In addition, Hotman`s son and literary executor, John, lived for a long time in England in the 1580s. He became a friend of the courtier Sir Philip Sidney and secretary to the Queen`s favourite, the Earl of Leicester, during his campaign in the Netherlands in 1586.96 In England, as elsewhere in Europe, the key to the Renaissance was the humanist movement, and humanism can be defined precisely, albeit more generally, simply as a revival of interest in the classical literature of ancient Rome. Surprisingly, this classical revival of the early sixteenth century had a significant impact on the legal profession. In his De Laudibus, Fortescue identified lawyers with priests, but in the 1520s and 1530s a new image began to emerge.10 The first evidence of this appears in one of the most important works of the English humanist movement, Sir Thomas Elyot`s The Boke Named the Gumour. Elyot was the son of a judge, a member of the Middle Temple and a collaborator of Sir Thomas More and Thomas Cromwell. Like other English humanists, he found French common law barbaric compared to classical Latin, which was his ideal. But the other notable feature of his work was the defense of a legal profession inspired by the prudence of classical Rome. Elyot wanted a profession that combined law and rhetoric to produce men who did not just crawl for fees, but combined legal knowledge with rhetorical and rhetorical skills to serve their country both as effective lawyers and effective governors. His ideals were the historian Tacitus, the famous politician and jurist Servius Sulpicius and, of course, Cicero.11 Magna Carta was revived in the 17th century by Chief Justice Sir Edward Coke as an ancient source of rights and used in litigation to resist excessive royal powers. The first settlers took the Magna Carta and wrote their interpretation of its clauses in their charters. This negligence is, of course, also one of the main reasons for the misunderstandings of English legal thought that have accumulated over the years.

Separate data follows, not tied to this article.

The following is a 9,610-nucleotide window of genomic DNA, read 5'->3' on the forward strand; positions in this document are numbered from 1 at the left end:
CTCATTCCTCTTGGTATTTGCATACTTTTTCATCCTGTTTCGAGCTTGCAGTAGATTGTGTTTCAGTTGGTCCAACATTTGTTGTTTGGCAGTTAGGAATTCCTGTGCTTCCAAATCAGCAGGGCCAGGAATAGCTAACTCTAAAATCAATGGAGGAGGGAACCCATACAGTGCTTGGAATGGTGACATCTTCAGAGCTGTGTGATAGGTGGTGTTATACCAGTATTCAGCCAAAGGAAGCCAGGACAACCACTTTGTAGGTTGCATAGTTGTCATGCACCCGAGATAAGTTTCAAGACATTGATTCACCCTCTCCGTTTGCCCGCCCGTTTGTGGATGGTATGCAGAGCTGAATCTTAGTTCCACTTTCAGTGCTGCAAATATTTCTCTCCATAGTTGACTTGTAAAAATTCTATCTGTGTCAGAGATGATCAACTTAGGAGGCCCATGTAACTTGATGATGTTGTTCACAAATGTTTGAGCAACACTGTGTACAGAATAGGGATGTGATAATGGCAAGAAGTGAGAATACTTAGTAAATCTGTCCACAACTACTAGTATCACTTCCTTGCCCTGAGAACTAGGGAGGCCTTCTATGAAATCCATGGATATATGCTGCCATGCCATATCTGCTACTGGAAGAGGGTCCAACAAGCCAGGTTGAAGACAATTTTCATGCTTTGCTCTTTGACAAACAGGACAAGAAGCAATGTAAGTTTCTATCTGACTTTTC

In particular, it explains the lack of examination or reinterpretation of a category of analysis that has for too long exerted a paradigmatic influence on our ideas about the nature of the legal notions of politics and society – the notion of the common law spirit. This concept became an orthodoxy in modern research with the publication of Professor J. G. A. Pocock`s masterful study of English historical thought, The Ancient Constitution and the Feudal Law in 1957. Pocock, who was primarily interested in the attitude of jurists to the past and based his thesis largely on the work of Sir Edward Coke and his contemporary Sir John Davies, postulated a typical view of politics and society at common law that was essentially a precursor to what Edmund Burke famously made famous in his reflections on the revolution in France (1790). According to Pocock, the key to common law was the assumption that English law had no history, that it had remained virtually unchanged through one of the major or minor upheavals in English history before or after the Norman conquest. English jurists believed that English laws were the best laws because they were the product of immemorial customs, a kind of mystical process by which the common law had proved satisfactory to the English, constantly coming from an era beyond written documents or people`s memories. Moreover, ordinary jurists completely deny that civil law has ever had any influence on their country, and they are also extremely isolated in their refusal to consider the jurisprudential ideas contained in the civil law tradition or to become aware of the progress of history made by continental humanist jurists such as Budé. Cujas and Hotman.

An integral part of these two questions is the problem of what might have constituted the legal mentality of lawyers and laymen (different social groups) in the early modern period and how these mentalities could have changed over time.